After the war, Leo Litz returned to Irvington and wrote a book about his experiences in the Pacific called Report From the Pacific (1946).  He enlisted a friend by the name of J. Hugh O'Donnell to illustrated his narrative.  The volume is a treasure of stories about Indiana men and women who served in the Pacific during World War II.  The chronicle should be indexed at some point so that descendants may learn more about the work and bravery of their grandfathers and mothers.  A product of his time, Mr. Litz frequently referred to the Japanese in a derogatory manner, but towards the end of the book his tone is much more sympathetic after he sees their hardships and horrors.

Below you will see a photo of Mr. Litz in the Pacific.  I have also documented all of the Irvington houses and families he notes in the book.  Of course, there are hundreds of others mentioned from towns like Rushville to Bloomington to Huntington to Gary.  Mr. Litz clearly deserves the same honors and accolades as other correspondents who risked their lives during World War II in order to tell Americans the stories of their veterans.

Indianapolis News correspondent, Leo Litz (on the right), chatted with Bill Madigen of Veedersburg, Indiana on the island of Guam.  (Report From the Pacific, 14)

After World War II, Leo Litz came home to 914 North Arlington to pen Report From the Pacific in 1946. 

Leo and Emma Litz built 914 North Arlington Avenue in 1938 and dwelled here until 1948. They later moved to Hamilton County, Indiana to manage a dairy farm.  They retired to San Diego and spent the remainder of their lives there.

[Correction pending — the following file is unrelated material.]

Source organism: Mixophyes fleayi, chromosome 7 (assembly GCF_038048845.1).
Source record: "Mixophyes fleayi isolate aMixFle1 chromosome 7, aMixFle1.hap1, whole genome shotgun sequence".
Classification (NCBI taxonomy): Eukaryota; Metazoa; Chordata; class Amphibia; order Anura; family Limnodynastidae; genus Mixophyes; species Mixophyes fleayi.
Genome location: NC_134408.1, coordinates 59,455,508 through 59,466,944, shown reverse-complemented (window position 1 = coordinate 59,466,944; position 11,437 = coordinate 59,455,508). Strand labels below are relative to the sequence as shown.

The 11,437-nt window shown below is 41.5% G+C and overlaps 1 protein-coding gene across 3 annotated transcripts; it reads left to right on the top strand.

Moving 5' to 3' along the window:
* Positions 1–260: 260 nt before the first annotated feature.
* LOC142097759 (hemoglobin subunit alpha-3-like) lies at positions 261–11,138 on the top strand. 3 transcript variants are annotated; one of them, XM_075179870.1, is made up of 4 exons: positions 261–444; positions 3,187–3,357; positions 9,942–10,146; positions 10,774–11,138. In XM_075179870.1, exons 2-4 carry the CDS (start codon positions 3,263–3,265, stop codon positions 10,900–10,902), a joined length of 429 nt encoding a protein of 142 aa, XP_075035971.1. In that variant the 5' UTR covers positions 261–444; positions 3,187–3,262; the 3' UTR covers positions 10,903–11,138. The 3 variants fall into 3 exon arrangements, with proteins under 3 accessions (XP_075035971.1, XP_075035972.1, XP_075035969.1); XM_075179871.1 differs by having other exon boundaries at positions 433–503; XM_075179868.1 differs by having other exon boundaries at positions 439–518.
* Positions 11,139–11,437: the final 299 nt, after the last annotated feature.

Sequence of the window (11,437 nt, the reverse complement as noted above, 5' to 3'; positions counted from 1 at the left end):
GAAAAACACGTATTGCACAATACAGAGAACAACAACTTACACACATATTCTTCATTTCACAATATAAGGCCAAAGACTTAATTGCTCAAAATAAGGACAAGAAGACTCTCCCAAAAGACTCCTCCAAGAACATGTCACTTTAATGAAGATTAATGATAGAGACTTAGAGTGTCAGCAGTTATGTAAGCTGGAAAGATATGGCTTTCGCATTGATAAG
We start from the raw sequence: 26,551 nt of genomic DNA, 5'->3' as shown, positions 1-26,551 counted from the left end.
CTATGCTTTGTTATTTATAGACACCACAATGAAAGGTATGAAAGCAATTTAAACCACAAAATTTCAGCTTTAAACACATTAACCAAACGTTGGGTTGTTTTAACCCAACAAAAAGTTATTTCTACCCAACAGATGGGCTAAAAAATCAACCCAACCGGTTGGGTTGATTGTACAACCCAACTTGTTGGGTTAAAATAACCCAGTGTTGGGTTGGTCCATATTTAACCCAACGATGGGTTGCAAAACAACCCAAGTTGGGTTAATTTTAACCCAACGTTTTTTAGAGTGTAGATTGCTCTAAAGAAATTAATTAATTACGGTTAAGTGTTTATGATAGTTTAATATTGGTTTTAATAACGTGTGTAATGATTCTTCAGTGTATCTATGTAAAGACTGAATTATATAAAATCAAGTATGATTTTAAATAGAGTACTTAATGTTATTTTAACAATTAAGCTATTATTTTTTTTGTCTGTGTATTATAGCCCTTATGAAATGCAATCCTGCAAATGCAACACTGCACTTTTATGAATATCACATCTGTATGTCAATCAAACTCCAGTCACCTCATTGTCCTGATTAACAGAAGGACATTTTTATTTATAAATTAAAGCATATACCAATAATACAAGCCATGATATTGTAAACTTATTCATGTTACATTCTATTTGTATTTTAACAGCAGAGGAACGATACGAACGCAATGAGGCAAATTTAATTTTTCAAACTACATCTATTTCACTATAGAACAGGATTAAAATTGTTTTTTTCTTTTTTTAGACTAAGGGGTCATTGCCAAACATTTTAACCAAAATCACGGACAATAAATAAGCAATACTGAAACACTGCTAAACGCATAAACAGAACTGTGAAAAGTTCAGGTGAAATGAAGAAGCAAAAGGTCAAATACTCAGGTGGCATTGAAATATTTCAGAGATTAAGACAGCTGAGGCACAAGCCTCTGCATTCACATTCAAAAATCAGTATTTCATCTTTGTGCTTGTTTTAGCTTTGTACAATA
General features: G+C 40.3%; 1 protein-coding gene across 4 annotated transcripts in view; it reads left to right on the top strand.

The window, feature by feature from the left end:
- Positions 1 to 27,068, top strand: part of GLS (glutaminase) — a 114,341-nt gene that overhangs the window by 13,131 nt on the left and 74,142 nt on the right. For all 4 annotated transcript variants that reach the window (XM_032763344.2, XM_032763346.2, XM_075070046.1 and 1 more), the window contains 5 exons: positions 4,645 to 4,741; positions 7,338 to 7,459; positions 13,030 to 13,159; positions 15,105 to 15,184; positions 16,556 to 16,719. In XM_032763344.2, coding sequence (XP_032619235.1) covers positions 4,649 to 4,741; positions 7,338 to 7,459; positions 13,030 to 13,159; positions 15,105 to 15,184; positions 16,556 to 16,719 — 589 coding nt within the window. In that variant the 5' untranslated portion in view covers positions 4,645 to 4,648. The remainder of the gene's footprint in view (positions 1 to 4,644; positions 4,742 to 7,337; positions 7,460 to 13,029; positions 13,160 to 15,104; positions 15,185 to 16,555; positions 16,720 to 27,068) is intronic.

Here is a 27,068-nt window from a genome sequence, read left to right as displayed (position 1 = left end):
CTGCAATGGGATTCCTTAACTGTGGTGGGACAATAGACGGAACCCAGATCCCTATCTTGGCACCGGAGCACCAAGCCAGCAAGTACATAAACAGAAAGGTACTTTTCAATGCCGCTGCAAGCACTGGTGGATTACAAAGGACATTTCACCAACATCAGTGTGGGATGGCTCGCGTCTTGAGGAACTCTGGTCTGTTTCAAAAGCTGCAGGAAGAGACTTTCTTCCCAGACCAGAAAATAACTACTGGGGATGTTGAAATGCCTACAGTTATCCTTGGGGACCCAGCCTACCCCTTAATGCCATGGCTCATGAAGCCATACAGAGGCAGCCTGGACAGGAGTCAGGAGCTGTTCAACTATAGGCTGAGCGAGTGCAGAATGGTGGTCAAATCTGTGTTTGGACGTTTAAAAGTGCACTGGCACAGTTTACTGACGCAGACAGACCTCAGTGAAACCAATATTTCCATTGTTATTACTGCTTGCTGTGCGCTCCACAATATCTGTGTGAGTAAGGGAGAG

Leo Litz documented Captain Joseph T. Farrell of 934 North Lesley Avenue in his book Report From the Pacific. Captain Farrell provided medical aid to Mr. Litz in Japan.  

Major Louis A. Aull dwelled at 938 North Ritter Avenue as the son of Mr. and Mrs. Edward A. Aull.  He fell in love with an Irvington girl, Martha Lou Matthews, of 966 North Graham Avenue, and married her before shipping out to the Pacific. While stationed in the tropics, Mr. Aull received the joyful news that his wife had given birth to their son.  Leo Litz documented this touching story in his book Report From the Pacific.  

At a stop in Honolulu, Leo Litz interviewed Specialist Ned Tilman who grew up at 970 North Campbell Avenue. Mr. Tilman had been a swimming star in his youth and was the son of Mr. and Mrs. Blaine Tilman.  He held down a variety of jobs in the navy including his stint as a swimming instructor.

Towards the end of World War II, Leo Litz documented the departure of Hoosier veterans. Soldiers returning from Guam, Okinawa, Saipan, and other islands had to be processed at Pearl Harbor before going home.  This procedure could take several days.  While in the processing station, Mr. Litz interviewed Louis Townsend, 27, of 5617 Lowell Avenue. Mr. Townsend was anxious to get home to see his wife and children. He had not seen them in over two years.